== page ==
Gut Rumbles

October 08, 2004

how I won the contest

The beers involved in that taste contest years ago were Budweiser, Pabst, Old Milwaulkee, Heniken, Miller, Loenbrou, Bush "Alpine" and Coors. The Coors had to be bootleg beer, because it wasn't sold east of the Mississippi River in my college days. That was the trick question in the mix, but I drank it before then and I knew the taste.

Budweiser-- Easy to spot. I can taste the rice and the beechwood.

Heniken-- No problem. That's always had a tinny aftertaste to me.

Pabst-- Piece of cake. Tastes like skank-water.

Miller-- I'm not sure what it is, but there's something about Miller beer that I don't like. My brother LOVED it, I and drank many of HIS beers when I came to visit. (I'll drink ANYTHING when it's free) I recognized that taste right away.

Louenbrou-- Easy. The only one that tasted like a real beer.

Coors-- Pure-ass water. Doesn't even TASTE like a beer. Easy to identify.

Bush "Alpine"--- Hell, I knew that one right away. That's what I drank most of the time, in the old 14-ounce cans. College students concentrate on getting the most bang out of their beer-bucks.

Old Milwaulkee-- I picked that one by process of elimination and I was amazed by how good it was. Old Mil was CHEAP beer, but it tasted pretty good.

Anyway... that's how I won.


You mean Coors has always tasted that bad? How in the hell did it get so popular?? I mean I hate, HATE the taste of beer, but Coors lack of taste is putrid in itself. Yecch.

Posted by: caltechgirl on October 8, 2004 05:05 PM

I AM impressed, Acidman. I am an incorrigible beer drinker, BUT not sure at all I could match THAT feat. My sincere kudos.

BTW -- Anybody remember Jax beer? And do they still make it? An older friend of the family who used to be in the beer distributing business told me at one time it was the largest selling beer in the South (I am including Texas in that definition, Acidman! :-), and I remember as a kid, and then a teenager when I started loving the hops, that there sure was a lot of it around. But, then like Schlitz, seemed to have just dropped out of the picture...

What always facinated me a bit was how a beer big in one part of the country is considered horse-piss in another. I understand Carling Black Label is a favorite in the northeast...but I don't think you could give it away in Texas (unless, of course, it is after hours and the party is still going strong and somebody has some).

Speaking of horse-piss -- and as a Texan I almost hate to say it -- but Lone Star Beer, even though it used to tout itself as the National Beer of Texas, fits into that catagory far as I am concerned.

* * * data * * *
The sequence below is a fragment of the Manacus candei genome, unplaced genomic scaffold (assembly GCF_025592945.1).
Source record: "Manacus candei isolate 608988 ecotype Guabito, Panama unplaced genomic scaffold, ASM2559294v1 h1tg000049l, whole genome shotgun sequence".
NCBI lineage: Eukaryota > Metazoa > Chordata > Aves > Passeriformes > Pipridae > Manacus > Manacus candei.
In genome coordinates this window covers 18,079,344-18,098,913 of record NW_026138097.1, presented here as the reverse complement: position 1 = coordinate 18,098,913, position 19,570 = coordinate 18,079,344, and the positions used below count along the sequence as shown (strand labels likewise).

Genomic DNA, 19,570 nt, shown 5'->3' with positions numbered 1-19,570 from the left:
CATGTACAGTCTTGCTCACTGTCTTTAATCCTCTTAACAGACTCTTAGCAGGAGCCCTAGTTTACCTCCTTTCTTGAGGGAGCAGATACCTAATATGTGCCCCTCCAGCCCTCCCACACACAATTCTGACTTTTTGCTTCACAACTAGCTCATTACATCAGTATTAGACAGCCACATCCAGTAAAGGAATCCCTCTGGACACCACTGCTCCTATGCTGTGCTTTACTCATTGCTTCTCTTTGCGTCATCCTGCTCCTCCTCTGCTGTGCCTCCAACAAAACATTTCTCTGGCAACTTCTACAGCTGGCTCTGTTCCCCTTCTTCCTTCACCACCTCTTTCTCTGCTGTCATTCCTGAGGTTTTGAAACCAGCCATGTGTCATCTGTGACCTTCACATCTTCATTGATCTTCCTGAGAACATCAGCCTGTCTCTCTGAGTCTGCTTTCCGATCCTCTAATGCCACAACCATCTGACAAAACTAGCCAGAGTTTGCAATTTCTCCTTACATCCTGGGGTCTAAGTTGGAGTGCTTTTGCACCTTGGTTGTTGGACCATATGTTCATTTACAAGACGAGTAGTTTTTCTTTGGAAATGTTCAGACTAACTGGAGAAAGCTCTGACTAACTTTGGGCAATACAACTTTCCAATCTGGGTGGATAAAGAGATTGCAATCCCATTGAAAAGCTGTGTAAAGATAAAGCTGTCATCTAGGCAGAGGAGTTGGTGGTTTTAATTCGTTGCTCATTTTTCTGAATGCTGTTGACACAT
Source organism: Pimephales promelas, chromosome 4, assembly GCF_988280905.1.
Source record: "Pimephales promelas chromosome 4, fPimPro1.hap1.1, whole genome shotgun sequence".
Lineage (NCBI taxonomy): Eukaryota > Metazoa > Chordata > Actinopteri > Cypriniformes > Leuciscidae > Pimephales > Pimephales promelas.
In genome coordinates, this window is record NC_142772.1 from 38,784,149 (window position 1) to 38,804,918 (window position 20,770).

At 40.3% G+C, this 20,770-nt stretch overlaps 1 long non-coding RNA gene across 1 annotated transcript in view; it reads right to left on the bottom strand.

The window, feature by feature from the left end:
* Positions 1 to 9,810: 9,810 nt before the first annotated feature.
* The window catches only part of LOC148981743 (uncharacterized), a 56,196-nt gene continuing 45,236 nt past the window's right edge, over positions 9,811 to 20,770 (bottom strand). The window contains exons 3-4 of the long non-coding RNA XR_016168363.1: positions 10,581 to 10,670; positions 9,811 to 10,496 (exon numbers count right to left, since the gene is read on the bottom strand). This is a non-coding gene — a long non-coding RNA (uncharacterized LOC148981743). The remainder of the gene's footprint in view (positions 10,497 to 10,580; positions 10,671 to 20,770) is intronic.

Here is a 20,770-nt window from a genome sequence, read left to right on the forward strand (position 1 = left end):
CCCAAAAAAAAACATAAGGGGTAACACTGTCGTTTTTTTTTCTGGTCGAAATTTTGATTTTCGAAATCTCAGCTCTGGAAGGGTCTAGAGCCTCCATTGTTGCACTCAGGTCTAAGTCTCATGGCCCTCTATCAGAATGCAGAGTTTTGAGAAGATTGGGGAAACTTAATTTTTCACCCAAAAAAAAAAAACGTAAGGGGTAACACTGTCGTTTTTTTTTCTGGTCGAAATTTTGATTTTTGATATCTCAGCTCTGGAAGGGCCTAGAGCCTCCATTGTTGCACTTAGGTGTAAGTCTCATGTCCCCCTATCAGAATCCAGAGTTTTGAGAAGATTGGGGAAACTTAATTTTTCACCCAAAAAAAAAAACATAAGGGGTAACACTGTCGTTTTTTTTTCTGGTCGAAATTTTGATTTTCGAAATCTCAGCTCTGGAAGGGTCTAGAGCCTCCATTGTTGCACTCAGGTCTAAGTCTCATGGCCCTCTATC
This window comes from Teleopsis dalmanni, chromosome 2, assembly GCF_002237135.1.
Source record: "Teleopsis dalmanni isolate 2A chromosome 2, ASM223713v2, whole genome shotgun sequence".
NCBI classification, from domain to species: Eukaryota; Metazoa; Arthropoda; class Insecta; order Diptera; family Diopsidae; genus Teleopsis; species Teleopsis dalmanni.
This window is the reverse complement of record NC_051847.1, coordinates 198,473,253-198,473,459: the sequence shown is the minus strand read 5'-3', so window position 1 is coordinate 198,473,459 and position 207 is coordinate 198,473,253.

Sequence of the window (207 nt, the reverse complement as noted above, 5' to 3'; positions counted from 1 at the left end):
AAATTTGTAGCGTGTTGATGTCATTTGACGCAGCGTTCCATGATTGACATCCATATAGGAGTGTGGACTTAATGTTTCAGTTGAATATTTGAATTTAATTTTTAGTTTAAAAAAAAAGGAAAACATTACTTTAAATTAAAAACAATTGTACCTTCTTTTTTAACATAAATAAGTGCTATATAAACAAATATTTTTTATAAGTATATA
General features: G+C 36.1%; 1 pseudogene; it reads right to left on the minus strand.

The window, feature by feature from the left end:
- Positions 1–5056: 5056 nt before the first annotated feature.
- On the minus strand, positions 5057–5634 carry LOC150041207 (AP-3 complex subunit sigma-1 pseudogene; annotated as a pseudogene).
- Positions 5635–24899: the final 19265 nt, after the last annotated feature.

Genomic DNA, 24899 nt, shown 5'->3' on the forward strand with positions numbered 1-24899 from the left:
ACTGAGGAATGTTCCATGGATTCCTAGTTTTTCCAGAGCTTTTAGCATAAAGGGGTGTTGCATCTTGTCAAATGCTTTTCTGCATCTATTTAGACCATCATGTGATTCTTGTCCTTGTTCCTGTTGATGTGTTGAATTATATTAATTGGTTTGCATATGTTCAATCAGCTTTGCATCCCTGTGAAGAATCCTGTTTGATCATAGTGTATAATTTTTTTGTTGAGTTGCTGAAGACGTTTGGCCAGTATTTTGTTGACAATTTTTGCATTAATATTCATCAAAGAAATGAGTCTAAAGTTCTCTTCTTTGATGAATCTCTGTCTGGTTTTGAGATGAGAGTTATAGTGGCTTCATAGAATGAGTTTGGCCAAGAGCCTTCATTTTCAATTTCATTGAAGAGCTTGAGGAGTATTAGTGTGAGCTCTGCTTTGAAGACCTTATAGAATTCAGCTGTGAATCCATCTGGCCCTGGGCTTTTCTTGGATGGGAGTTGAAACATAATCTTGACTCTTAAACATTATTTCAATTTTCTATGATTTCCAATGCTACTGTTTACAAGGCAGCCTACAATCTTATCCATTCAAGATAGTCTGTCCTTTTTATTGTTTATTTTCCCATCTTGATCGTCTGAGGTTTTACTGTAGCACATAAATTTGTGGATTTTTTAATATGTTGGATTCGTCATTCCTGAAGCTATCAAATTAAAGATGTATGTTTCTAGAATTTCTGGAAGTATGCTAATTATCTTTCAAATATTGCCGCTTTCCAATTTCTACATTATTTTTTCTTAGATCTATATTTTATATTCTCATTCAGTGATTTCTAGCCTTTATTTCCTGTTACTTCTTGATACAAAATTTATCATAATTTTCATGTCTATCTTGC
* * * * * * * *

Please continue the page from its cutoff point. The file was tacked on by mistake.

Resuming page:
Posted by: TexasReb on October 8, 2004 05:55 PM

Jeeze, Coors Beer - what a disappointment THAT turned out to be. I grew up among beer drinkers such as my dad and uncles and all of their friends. (Even my grandmother had a beer every once in awhile.) But, being a young'un and from KY, I had never even heard of Coors until I joined the Navy.

For the first three years of my conoe-club career I was stationed on the east coast. And during that time, all I ever heard from the guys who were from out west was how all of our beer in the east was horse-piss and that Coors was the holy grail of beer. (We won't venture a guess as to how those guys knew enough about the taste of "horse-piss" to be able to make the comparison.)

Well, in the summer of 75, I was transfered to San Diego. Among the many delights of that city was the fact that I would finally get to sample some of Colorado's finest.

GAHH! It was terrible! The best way I could describe it was to uncap a bottle of Stroh's and leave it out all night. Well, maybe not that bad, but you get my drift.

I'll take just about anything over a Coors.


Texasreb - I remember Jax Beer. Wasn't that from a brewery in Jacksonville Fla.?

There used to be a lot of small local breweries in the midwest. I think just about every medium sized city had at least one. Here's a few I remember from my yoot...

Fall City Beer - Louisville KY
Sterling - Evansville, IN
Dixie Beer - New Orleans
Oertle's 92 - Cincinnati (I think)

And then there was Olympia Beer from Olympia Wash. I liked that one, but couldn't get it outside of the Northwest.


Posted by: Roy Greenwell on October 8, 2004 07:31 PM

Roy, I am THINKING that the Jax Brewery of best-selling fame was (is still???) in New Orleans. BUT, that the name itself may have indeed orginated with a local beer first brewed in Jacksonville, Florida.

Hell, one of those things I seem to have remembered reading somewhere but can't back it up for diddly squat! LO

Your list of local brews was interesting. A few I remember back in my own youth in Texas were:
And that infernal brew, Lone Star!

Posted by: TexasReb on October 8, 2004 07:56 PM

I liked Iron City beer. Brewed in Pittsburg, I think. That brewery shut down years ago.

Posted by: Acidman on October 8, 2004 08:03 PM

A few things:

Coors got popular because you couldn't get it east of the Mississippi. There's a whole lotta people east of the Mississippi that had a hankerin' for somthing they couldn't get. The fact it tasted like piss water didn't matter. It was tough to get.

The big local beer in Pittsburgh now is Yuengling. It's not too bad. Cincinnati has Hudepohl and Cleveland has POC (Piss of Cleveland). Lots of local breweries have gone out of business. I grew up in the Cincy area and remember Hudy (the only one left), Berger, Schoenling, and Weideman. You can still get Genny Cream Ale but they're not shit compared to Schoenling "Little Kings" I haven't seen them in years, though.

Posted by: Ralph Gizzip on October 8, 2004 08:12 PM

What ever happened to Schlitz? That one used to be big seller too.

First real job I ever had was at a bait and beer store (I was 15 and it was 1973) and the biggest selling beers were (in order)